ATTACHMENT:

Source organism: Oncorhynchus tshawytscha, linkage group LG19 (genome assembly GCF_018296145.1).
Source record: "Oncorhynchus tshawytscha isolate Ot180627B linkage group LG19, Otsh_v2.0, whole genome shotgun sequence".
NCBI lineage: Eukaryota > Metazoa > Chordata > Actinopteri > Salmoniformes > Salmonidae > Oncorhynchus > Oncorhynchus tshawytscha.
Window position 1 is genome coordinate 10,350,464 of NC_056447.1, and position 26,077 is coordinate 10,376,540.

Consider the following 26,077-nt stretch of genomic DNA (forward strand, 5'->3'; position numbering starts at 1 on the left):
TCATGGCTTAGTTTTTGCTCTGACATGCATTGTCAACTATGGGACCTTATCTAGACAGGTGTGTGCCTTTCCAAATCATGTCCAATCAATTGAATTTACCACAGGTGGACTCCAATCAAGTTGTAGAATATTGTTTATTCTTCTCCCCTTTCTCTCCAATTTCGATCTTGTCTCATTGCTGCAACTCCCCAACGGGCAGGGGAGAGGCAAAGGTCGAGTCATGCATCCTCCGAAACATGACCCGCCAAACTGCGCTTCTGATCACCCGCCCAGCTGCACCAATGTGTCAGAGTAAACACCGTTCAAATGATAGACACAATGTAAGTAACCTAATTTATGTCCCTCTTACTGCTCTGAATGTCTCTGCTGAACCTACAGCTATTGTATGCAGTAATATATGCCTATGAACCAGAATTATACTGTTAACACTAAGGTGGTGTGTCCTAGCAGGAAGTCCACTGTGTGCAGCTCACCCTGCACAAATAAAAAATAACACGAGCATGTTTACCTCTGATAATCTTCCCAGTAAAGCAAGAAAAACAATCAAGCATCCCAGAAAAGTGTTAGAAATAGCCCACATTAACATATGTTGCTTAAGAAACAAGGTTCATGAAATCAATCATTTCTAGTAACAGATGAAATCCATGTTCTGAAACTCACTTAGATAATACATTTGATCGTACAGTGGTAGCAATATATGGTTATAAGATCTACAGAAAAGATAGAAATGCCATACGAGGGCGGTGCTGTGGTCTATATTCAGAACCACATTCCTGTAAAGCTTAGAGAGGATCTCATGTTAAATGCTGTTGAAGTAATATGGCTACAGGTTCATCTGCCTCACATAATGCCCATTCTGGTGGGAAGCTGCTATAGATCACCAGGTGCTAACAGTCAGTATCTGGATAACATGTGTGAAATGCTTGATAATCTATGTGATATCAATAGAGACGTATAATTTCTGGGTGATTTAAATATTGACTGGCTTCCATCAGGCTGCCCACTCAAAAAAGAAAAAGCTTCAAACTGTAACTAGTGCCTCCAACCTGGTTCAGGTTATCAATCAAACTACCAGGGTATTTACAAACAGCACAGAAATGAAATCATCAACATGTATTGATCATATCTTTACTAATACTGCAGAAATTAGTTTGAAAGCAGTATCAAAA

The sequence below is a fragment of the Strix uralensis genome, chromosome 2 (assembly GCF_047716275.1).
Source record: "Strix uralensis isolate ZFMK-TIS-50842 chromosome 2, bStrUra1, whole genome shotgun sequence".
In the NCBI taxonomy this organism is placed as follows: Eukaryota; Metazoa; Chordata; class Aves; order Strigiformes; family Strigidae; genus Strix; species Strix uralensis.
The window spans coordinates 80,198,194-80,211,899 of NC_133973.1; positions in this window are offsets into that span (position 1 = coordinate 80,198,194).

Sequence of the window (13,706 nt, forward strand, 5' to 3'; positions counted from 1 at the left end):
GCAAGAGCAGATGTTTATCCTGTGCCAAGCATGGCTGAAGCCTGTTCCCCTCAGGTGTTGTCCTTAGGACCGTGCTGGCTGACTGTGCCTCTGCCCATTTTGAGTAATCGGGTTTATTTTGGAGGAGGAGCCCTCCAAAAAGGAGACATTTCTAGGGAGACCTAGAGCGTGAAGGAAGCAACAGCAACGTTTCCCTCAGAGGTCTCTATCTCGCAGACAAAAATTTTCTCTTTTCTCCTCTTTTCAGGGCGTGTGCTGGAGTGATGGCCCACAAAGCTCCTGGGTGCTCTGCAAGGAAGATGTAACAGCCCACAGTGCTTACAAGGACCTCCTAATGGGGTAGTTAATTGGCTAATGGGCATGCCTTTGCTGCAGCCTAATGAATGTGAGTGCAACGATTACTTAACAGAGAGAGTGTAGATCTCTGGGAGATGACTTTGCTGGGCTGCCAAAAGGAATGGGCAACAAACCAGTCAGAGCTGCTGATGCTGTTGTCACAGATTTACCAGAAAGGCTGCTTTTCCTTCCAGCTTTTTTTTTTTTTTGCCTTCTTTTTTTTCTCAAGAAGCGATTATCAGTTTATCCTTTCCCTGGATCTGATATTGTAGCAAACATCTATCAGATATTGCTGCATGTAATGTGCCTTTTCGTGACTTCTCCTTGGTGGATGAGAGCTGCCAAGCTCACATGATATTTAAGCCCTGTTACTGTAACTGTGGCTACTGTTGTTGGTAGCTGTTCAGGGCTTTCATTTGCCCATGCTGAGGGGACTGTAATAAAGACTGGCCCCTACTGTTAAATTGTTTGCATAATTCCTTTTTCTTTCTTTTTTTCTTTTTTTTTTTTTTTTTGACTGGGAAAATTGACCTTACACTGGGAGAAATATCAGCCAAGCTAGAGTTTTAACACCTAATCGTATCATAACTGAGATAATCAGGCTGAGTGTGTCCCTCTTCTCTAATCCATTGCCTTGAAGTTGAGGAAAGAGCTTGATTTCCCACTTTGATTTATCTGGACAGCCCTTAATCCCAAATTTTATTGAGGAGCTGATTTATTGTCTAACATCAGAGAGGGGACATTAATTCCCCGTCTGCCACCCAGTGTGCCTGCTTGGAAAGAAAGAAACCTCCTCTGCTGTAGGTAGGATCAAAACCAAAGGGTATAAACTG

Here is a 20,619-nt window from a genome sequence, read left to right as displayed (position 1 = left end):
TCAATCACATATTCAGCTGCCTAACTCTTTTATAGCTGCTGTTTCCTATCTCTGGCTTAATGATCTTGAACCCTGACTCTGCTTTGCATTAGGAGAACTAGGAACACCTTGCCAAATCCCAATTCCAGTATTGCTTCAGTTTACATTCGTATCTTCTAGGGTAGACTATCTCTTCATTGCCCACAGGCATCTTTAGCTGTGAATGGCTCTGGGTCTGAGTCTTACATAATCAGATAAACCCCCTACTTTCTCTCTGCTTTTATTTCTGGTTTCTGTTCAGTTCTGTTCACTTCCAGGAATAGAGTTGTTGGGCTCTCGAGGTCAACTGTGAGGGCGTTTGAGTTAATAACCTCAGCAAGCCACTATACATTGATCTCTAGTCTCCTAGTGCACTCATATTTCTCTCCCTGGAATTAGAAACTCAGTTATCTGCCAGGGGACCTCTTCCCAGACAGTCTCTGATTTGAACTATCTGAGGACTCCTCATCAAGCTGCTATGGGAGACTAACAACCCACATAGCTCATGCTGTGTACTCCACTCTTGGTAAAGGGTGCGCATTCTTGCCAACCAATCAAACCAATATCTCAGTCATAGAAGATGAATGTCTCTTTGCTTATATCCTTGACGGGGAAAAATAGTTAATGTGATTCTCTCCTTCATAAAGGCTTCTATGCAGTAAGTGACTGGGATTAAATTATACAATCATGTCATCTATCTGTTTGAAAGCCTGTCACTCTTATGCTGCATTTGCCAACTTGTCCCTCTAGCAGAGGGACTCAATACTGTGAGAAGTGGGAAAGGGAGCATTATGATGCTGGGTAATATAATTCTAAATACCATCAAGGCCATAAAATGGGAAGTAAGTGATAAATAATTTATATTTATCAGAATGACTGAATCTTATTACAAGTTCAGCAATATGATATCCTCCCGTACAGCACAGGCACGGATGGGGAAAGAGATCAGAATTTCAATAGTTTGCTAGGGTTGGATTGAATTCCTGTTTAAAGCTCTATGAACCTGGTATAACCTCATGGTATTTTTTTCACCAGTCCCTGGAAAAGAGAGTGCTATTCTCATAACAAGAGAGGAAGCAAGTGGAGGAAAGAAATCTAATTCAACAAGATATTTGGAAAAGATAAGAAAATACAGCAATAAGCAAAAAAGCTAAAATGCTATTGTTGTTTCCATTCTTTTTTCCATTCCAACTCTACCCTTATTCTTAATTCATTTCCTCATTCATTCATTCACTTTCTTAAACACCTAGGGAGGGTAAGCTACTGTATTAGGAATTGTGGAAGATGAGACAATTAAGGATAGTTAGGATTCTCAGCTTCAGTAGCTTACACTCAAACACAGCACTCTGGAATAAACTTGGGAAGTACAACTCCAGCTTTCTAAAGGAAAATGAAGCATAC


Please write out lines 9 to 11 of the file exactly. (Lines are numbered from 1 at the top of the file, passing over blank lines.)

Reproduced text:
In the NCBI taxonomy this organism is placed as follows: Eukaryota; Metazoa; Chordata; class Aves; order Strigiformes; family Strigidae; genus Strix; species Strix uralensis.
The window spans coordinates 80,198,194-80,211,899 of NC_133973.1; positions in this window are offsets into that span (position 1 = coordinate 80,198,194).

Sequence of the window (13,706 nt, forward strand, 5' to 3'; positions counted from 1 at the left end):